Last week, as per Nielsen SoundScan, 24% of the titles(48 albums) on the Top 200 Current Albums Chart have achieved over the counter sales over 1 million units. An additional 26 albums have achieved sales between 500,000-999,999 units. So 37% of the entire chart has scanned platinum (1MM units) and gold (500k+ units), respectively. And a decent number of releases beneath this level have been recent releases which haven't reached these levels simply because they haven't been in the market long enough.
So yes, there are hits, believe it or not, hits that have reached a mass audience - and mostly via the CD cofiguration. It is certainly taking longer for some of these releases to reach these higher levels. Most of the platinum releases have been out at least 6 months, if not longer. Some have been on the chart close to two years. What that means for corporate brands is that they have to realize that musical acts do have fans, but that those fans are taking longer to react to that album's presence in the market. Whether that is due to less discretionary income, increased marketing clutter, or consumers not finding their music through traditional music marketing channels such as terrestrial radio or MTV (and having almost infinite choice on the Internet), there is still demand for music and artists.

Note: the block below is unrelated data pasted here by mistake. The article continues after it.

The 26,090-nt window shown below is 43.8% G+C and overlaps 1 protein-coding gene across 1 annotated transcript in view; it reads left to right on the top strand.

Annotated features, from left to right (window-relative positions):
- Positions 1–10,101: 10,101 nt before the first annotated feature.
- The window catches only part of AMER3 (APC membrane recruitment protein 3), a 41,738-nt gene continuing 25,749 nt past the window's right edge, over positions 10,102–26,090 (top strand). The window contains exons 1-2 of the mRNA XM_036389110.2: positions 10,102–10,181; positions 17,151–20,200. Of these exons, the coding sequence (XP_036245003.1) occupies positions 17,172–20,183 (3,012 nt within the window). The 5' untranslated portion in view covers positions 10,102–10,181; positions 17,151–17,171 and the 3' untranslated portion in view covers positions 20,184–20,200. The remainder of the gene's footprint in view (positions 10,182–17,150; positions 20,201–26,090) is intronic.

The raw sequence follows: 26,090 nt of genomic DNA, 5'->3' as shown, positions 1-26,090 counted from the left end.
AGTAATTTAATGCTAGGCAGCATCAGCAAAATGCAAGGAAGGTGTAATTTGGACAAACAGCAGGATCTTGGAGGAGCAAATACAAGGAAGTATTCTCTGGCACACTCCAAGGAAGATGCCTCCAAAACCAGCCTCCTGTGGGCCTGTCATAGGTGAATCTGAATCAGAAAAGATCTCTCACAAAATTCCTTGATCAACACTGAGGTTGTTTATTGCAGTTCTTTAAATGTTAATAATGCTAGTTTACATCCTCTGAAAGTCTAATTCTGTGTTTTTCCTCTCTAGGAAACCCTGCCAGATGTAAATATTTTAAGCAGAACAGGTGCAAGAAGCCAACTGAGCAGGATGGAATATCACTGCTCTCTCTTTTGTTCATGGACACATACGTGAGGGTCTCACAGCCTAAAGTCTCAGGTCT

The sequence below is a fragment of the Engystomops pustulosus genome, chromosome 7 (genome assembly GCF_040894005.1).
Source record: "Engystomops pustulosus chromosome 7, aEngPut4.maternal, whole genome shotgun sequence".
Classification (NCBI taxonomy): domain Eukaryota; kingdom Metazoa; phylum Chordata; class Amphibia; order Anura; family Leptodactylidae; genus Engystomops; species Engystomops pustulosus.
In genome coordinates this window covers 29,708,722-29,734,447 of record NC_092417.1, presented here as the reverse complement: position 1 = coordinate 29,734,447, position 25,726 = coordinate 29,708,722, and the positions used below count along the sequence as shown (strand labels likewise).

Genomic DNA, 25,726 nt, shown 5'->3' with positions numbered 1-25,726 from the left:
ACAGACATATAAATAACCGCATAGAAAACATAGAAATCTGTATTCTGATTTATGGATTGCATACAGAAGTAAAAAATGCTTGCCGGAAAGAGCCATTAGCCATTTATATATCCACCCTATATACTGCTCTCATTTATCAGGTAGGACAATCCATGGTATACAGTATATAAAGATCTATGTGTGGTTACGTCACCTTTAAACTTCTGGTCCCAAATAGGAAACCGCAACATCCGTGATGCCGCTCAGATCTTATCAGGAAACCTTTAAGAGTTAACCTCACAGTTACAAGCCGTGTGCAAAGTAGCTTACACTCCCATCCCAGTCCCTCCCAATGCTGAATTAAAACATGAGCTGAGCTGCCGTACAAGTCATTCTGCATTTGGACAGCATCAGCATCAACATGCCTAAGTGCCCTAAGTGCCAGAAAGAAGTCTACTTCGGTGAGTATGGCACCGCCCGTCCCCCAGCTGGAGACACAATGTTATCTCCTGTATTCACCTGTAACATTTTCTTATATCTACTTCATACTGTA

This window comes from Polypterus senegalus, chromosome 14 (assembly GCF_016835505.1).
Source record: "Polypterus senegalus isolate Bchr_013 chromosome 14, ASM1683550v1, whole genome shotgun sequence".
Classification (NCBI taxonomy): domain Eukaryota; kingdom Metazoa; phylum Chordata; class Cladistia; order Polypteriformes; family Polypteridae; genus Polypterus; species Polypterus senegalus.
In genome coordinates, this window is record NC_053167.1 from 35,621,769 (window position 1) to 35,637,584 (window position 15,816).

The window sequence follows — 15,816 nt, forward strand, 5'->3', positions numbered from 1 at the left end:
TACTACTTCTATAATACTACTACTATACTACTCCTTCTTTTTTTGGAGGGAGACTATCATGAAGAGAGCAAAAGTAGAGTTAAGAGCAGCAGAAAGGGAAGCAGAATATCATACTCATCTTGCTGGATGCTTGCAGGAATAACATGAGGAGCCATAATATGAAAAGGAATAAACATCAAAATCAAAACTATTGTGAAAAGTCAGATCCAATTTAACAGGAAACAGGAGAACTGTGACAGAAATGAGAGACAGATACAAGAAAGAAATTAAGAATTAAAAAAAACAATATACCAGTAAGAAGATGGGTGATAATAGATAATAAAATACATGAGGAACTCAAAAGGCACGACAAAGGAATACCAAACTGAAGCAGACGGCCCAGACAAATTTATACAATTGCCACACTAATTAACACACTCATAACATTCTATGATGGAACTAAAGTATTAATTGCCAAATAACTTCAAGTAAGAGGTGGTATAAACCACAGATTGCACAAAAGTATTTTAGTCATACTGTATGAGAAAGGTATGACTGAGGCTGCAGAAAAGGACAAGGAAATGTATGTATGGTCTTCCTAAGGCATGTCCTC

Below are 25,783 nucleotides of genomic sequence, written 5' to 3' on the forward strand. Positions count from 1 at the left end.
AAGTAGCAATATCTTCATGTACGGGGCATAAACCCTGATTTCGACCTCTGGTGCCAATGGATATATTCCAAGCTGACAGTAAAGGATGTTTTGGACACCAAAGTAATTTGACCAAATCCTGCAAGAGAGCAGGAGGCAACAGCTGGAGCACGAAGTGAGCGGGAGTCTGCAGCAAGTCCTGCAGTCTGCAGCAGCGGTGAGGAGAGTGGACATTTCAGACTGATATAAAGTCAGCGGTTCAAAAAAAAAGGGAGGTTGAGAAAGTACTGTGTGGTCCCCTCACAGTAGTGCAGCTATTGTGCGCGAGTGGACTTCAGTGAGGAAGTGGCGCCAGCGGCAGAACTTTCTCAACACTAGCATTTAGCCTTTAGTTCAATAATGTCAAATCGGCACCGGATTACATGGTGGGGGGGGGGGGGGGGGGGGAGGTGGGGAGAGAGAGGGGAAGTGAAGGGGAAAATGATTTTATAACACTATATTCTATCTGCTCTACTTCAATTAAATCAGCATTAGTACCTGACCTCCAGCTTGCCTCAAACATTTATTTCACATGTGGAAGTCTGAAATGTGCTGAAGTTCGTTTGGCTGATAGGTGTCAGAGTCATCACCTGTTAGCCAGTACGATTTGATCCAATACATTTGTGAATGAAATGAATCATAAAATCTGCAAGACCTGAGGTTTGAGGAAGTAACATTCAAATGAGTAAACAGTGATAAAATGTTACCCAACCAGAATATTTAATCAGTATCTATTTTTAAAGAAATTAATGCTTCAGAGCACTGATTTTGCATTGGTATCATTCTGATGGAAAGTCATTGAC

But this isn't the only chart that determines the idustry's health (or lack of it). Increasingly, record companies and artists have an increasingly diverse pie of revenue-producing activities. Downloads of individiual tracks and mobile phone ringtone downloads represent for certain artists a majority or significant percentage of revenue on a per project basis.
So, when should a brand commit to an act as part of their marketing efforts - when the label is trying to do push marketing of its own and the artist will be everywhere at retail, press, etc..., or later on, when the brand's presence will actually represent the label's main marketing of the artist for that period? The answer is always contextual based on your brand's needs and timing, but the best time to secure the artist for any types of brand activities is in the planning stages for a particular release, even if the execution of your campaign occurs later on in that artist's album release cycle. The pre-release stage is when the label is most active and engaged on a particular artist, and most accepting of input on how to find "other people's money" to help fund certain artist activities, whether that be a radio promo tour, tour sponsorship, integrated, multi-channel campaigns, etc... Later on, the label's focus might be diverted to other artists or there may be less commitment to your desired act based on the artist's performance in the market.